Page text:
In South Kingstown, Rhode Island, the South Kingstown Partnership for Prevention (SKPP) launched the Count It. Lock It. Drop It. (CLD) medication safety campaign to address the opioid crisis. In Rhode Island, overdose deaths caused by a combination of illicit drugs and prescription medication have increased by one-third since 2011.
“SKPP is confronting this opioid issue from a multifaceted approach, including educating our community members, parents and students on this epidemic, as well as focusing on mental health and providing additional means for youth to develop positive coping skills,” said Mary-Kathleen Whitten, the outreach coordinator at SKPP. “CLD was adapted from Coffee County Anti-Drug Coalition out of Tennessee, which we learned about while attending the CADCA National Leadership Academy.”
In a joint effort with local health providers, educators, youth leaders, coalition members and Narragansett Prevention Partnership (NPP), the coalition is encouraging community members to safeguard their medications in order to prevent non-prescription use of opioids. The campaign involves educating the community about the dangers of prescription drug misuse and abuse and the importance of preventing medicine cabinets from becoming unintended sources of drugs.
SKPP serves the town of South Kingstown, a population of 35,000 that is home to the University of Rhode Island (URI). The coalition partnered with a local Green Line Apothecary to provide lock boxes to anyone receiving an opioid prescription, and provided educational materials to the South County ER and local oral surgeons to help patients and caregivers prevent unwarranted use of opioids.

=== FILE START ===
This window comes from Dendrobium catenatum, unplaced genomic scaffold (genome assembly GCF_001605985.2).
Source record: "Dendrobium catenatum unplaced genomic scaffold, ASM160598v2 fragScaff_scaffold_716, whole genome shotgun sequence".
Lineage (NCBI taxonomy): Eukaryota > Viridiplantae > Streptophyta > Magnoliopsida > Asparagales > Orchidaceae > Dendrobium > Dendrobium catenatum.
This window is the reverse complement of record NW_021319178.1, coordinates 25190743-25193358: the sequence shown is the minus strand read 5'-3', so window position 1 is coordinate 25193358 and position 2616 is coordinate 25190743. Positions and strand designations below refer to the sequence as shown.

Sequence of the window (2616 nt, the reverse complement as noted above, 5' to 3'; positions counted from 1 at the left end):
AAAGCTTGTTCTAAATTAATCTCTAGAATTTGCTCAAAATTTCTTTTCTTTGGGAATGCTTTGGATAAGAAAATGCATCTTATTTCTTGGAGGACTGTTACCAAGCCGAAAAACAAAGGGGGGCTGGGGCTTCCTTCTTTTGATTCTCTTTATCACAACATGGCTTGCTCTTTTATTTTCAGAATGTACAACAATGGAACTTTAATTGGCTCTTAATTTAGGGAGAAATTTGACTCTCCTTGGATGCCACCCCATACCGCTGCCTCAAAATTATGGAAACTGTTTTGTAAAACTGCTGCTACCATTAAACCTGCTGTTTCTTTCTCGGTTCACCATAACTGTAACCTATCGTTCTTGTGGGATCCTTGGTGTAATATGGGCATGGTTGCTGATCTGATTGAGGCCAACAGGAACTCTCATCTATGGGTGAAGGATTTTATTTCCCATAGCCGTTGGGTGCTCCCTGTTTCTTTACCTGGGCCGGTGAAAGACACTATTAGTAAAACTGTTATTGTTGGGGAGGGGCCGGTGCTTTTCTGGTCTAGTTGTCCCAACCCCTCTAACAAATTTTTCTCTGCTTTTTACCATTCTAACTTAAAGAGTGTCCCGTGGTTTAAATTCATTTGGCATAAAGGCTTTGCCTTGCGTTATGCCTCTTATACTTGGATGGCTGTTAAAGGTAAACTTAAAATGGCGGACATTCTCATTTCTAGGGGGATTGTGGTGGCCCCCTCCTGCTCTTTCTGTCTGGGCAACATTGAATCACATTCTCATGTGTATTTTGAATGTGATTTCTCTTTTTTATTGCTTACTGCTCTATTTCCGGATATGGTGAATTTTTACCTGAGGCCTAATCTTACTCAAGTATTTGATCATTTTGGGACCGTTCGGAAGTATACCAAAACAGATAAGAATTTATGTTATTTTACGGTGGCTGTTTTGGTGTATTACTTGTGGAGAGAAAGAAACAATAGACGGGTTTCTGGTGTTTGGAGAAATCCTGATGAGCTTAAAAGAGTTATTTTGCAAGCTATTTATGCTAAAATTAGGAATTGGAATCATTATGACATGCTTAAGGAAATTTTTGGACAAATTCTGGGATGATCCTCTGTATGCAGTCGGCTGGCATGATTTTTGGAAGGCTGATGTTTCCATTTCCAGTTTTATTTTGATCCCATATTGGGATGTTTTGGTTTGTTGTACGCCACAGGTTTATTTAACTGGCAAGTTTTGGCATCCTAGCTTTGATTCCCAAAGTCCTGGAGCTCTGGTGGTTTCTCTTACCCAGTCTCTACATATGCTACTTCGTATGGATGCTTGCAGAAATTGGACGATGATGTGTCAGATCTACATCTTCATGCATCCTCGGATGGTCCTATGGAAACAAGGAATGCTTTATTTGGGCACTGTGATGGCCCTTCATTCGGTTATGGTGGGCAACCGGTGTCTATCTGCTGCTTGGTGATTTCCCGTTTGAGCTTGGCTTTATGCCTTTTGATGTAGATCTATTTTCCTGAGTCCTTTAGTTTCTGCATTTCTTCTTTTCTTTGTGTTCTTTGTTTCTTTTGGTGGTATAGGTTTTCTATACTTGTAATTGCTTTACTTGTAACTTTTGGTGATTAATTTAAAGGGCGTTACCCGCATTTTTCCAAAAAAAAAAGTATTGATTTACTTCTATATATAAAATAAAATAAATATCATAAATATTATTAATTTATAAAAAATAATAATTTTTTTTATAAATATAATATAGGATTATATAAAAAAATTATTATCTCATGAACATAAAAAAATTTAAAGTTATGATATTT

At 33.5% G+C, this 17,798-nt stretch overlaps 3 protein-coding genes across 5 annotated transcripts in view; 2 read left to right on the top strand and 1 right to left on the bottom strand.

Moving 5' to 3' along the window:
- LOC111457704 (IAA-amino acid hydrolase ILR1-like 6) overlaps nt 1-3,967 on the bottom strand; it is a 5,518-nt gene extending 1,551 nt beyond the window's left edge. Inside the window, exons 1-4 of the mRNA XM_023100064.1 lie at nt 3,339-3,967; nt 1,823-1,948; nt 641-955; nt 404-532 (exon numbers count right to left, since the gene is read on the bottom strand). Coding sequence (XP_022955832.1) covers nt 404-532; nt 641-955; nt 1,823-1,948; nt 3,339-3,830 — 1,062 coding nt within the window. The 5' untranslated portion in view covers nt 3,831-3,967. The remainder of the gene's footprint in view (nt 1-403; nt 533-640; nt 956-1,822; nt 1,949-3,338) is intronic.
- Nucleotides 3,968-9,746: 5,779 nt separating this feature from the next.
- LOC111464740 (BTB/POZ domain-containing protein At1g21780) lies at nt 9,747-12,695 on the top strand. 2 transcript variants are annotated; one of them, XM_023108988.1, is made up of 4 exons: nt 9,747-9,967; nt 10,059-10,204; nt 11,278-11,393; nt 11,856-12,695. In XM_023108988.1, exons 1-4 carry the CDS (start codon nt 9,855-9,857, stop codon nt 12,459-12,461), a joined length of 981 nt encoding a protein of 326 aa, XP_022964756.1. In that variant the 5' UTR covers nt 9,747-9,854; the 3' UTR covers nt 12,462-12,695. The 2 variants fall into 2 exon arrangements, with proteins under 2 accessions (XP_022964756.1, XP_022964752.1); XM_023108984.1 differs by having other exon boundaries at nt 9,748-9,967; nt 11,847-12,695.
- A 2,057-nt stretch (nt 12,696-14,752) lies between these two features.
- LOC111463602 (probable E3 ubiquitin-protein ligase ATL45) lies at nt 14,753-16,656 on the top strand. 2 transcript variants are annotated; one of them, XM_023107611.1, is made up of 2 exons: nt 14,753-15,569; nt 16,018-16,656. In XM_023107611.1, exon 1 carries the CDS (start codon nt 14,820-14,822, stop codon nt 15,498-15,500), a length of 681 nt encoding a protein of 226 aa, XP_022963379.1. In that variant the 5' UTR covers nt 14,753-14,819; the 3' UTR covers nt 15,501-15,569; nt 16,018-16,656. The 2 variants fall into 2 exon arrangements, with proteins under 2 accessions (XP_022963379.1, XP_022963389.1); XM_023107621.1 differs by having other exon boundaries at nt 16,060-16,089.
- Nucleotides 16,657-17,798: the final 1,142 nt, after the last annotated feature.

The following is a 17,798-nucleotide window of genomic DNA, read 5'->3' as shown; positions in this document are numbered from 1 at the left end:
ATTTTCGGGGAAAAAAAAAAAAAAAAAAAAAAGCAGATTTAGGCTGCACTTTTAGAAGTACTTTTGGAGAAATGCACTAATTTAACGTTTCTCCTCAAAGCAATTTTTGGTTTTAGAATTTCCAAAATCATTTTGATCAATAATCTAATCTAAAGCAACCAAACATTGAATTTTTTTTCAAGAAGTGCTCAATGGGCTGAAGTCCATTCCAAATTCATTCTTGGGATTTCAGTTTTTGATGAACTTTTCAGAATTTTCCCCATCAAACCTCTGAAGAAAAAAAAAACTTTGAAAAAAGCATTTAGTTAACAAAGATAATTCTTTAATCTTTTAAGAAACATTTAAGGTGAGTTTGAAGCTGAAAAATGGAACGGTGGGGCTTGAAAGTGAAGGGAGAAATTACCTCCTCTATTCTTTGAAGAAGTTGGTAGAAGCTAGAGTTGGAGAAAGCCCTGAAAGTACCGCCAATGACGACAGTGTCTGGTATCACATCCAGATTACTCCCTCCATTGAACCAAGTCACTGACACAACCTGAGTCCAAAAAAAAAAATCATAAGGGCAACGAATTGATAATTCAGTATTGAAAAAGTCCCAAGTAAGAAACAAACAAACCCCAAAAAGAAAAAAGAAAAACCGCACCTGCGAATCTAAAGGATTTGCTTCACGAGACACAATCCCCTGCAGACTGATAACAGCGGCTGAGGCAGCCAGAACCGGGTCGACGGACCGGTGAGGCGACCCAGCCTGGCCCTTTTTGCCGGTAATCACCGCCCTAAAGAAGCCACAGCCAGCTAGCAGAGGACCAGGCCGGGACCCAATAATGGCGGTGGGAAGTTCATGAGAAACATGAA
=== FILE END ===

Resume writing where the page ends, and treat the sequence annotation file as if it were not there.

When out in the community or schools for events, the coalition provides Deterra bags for the safe disposal of unused medications and Timer Caps to monitor when/if a medication bottle has been opened, and encourage disposing of medications at the local police station medication drop lock boxes. The coalition partnered with URI pharmacy students to conduct medicine safety education in 5º e 6º grade health classes and speak to local PTOs and parenting groups about the campaign.
SKPP collaborated with the former US Attorney for the District of Rhode Island, Peter Nerohna, to conduct a town hall meeting, featuring the documentary Chasing the Dragon, with a panel of experts including law enforcement, medical and mental health professionals, a person in recovery and a family that lost a loved one to opioid addiction. Following community discussion, the coalition worked to recreate the same forum within the local high school.
“We are extremely proud of our youth leaders who took it upon themselves to raise funds to attend CADCA’s Mid-Year Training in Atlanta,” said Whitten. “Our youth have embraced prevention and have been effective in changing policies within our school district, creating substance free fun evening and taking an initiative to focus on mental health. The students in our coalition have leadership roles within the youth group in the school as well as within our community coalition.”
Two of the coalition’s youth shared their experience at Mid-Year on the CADCA blog. “SKPP would suggest that youth be an active catalyst in addressing any substance abuse prevention issue,” Whitten advises fellow coalitions. “We encourage other coalitions to give their youth leadership roles both in the community and in the schools, and to reach out to other coalitions to partner with to effectively work on addressing the same issues.”